2

Can I say:

If you booked a ticket, you can enjoy the VIP service now.

I know If+ past tense can express unreality, but is this sentence is grammatical?

Thanks so much!

0

1 Answer 1

1

You ask about

If you booked a ticket, you can enjoy the VIP service now.

A native speaker might say this, but probably not write it. This is because the spontaneous element of spoken language, evidenced especially in discourse (conversation with others), allows for midsentence shifts in such things as modality, intended meaning, and topic. However, when carefully constructing a written sentence, the odds of a competent native speaker writing this sentence would be much less likely.

The textbook way to construct a sentence talking about unreality (also called irrealis) is to use a past tense form in the if-clause and a past tense modal verb in the main clause. Therefore, to express present irrealis, we would expect

If you booked a ticket, you could enjoy the VIP service now.

For asking about past unreality or irrealis, the textbook way is to use a past perfect verb form in the if-clause and a past "perfect" modal verb in the main clause:

If you had booked a ticket, you could have enjoyed the VIP service.

The use of present tense modals in the main clause is usually reserved for talking about real conditions (also called open conditions):

If you book a ticket, you can enjoy the VIP service.

Note also that can here, in the present tense, usually refers to ability and not possibility. To talk about possibility, you would use the first form I mentioned.

Please note that these are typical combinations, expressing the usual patterns that native speakers use. However, native speakers may use other "combinations" of verb tenses than those given here. Nevertheless, except in spoken English, where the mode of what a speaker says may change mid-sentence, you are unlikely to encounter your version of the sentence expressed by a competent, educated native speaker who is using standard grammar.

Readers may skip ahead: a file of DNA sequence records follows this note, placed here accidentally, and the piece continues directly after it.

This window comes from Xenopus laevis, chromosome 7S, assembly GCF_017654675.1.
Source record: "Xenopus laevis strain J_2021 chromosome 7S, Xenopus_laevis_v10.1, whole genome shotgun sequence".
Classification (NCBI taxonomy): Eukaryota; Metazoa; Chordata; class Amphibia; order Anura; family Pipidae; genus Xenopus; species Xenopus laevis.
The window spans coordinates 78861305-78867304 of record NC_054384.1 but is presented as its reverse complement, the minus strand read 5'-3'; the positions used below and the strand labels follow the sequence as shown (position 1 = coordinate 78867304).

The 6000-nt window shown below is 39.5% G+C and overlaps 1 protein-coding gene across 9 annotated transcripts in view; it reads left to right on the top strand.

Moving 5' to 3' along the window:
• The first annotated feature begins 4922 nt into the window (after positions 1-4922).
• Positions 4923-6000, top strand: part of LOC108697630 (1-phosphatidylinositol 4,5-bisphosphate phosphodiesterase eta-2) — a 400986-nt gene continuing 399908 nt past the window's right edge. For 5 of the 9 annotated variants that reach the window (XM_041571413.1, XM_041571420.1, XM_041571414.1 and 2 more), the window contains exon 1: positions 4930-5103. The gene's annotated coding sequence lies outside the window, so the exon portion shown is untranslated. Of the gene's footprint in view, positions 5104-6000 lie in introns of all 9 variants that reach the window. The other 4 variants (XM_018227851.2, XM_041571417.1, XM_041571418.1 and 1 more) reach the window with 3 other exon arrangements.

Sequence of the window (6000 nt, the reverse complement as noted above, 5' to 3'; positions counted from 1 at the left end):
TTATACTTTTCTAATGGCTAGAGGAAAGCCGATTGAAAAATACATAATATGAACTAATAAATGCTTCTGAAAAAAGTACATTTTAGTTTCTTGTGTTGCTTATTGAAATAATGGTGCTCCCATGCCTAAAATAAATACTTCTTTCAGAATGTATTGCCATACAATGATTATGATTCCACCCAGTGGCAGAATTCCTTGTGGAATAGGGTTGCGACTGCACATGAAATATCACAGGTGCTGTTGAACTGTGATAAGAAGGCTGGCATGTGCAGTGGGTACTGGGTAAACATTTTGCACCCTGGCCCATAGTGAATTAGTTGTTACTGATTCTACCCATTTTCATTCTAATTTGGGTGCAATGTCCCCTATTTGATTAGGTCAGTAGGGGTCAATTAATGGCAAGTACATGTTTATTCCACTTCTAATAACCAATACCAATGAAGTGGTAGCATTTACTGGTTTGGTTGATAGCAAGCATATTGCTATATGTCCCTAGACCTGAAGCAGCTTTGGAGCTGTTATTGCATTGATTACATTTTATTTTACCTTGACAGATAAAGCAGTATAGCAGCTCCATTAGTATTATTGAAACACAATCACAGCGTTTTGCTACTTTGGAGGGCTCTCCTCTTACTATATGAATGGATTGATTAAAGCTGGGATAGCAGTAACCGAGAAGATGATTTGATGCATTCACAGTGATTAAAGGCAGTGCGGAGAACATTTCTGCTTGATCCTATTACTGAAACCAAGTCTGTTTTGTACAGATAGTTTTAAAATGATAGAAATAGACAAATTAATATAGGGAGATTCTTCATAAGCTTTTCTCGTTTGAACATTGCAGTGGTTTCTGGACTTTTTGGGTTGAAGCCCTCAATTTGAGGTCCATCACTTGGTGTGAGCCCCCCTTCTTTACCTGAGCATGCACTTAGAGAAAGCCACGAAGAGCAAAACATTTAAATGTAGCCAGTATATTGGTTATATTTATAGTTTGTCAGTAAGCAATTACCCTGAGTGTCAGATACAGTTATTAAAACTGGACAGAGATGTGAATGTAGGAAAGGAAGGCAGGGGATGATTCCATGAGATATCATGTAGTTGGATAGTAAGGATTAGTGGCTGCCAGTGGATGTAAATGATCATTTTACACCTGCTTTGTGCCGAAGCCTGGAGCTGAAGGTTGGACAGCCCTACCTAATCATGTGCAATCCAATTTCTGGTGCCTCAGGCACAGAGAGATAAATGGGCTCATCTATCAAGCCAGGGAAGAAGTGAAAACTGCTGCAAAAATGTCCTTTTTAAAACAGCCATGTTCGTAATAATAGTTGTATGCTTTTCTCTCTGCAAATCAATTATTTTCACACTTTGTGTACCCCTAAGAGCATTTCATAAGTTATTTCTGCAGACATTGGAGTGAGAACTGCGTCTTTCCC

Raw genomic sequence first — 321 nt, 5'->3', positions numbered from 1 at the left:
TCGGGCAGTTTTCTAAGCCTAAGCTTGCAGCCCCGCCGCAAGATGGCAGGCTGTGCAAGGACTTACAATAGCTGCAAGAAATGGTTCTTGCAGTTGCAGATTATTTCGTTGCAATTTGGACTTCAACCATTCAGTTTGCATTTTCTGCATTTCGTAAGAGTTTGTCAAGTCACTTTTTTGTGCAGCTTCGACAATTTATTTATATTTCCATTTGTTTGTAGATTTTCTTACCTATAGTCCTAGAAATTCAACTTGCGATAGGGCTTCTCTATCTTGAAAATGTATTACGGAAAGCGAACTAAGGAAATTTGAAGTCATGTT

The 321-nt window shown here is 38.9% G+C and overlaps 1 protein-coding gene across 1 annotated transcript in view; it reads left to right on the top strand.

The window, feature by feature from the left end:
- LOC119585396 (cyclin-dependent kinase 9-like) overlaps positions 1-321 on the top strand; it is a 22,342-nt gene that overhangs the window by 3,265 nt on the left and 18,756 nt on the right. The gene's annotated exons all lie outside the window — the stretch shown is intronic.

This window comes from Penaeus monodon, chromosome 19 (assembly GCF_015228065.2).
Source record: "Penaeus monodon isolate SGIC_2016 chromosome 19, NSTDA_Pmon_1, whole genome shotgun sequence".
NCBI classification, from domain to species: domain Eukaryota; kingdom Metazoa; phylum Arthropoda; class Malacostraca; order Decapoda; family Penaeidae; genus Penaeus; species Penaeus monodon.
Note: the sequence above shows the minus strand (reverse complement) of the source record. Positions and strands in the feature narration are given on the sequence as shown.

6
  • I'm not sure I like this usage of the word booked here. In my mind, at least, we buy tickets, but we book reservations. Also, I have no problem with: If you bought a ticket, you may enjoy the VIP service now – spoken, or written.
    – J.R.
    Sep 16, 2016 at 16:20
  • Thanks so much for your kind help! But can I say"If she is beautiful, I will marry her"? Instead, we still have words like "supposing" "unless" "in case", these words can give conditions of the past? Thanks so much!
    – moyeea
    Sep 17, 2016 at 0:11
  • @J.R. How are you using If you bought a ticket, you may enjoy the VIP service now? To talk about irrealis or realis? Sep 17, 2016 at 4:01
  • @moyeea If she is beautiful, I will marry her is not used to express an unreal condition, but a real condition. Sep 17, 2016 at 4:03
  • 1
    @AlanC - Suppose my office is having a party. The food is free, and so are the sodas, but let's assume the office also sold "VIP tickets." Anyone who bought a VIP ticket can get beer, wine, or cocktails from an open bar. If I want to announce that the bar has just opened, I might say, "If you bought a ticket, you may enjoy the VIP service now."
    – J.R.
    Sep 17, 2016 at 4:13

You must log in to answer this question.

Not the answer you're looking for? Browse other questions tagged .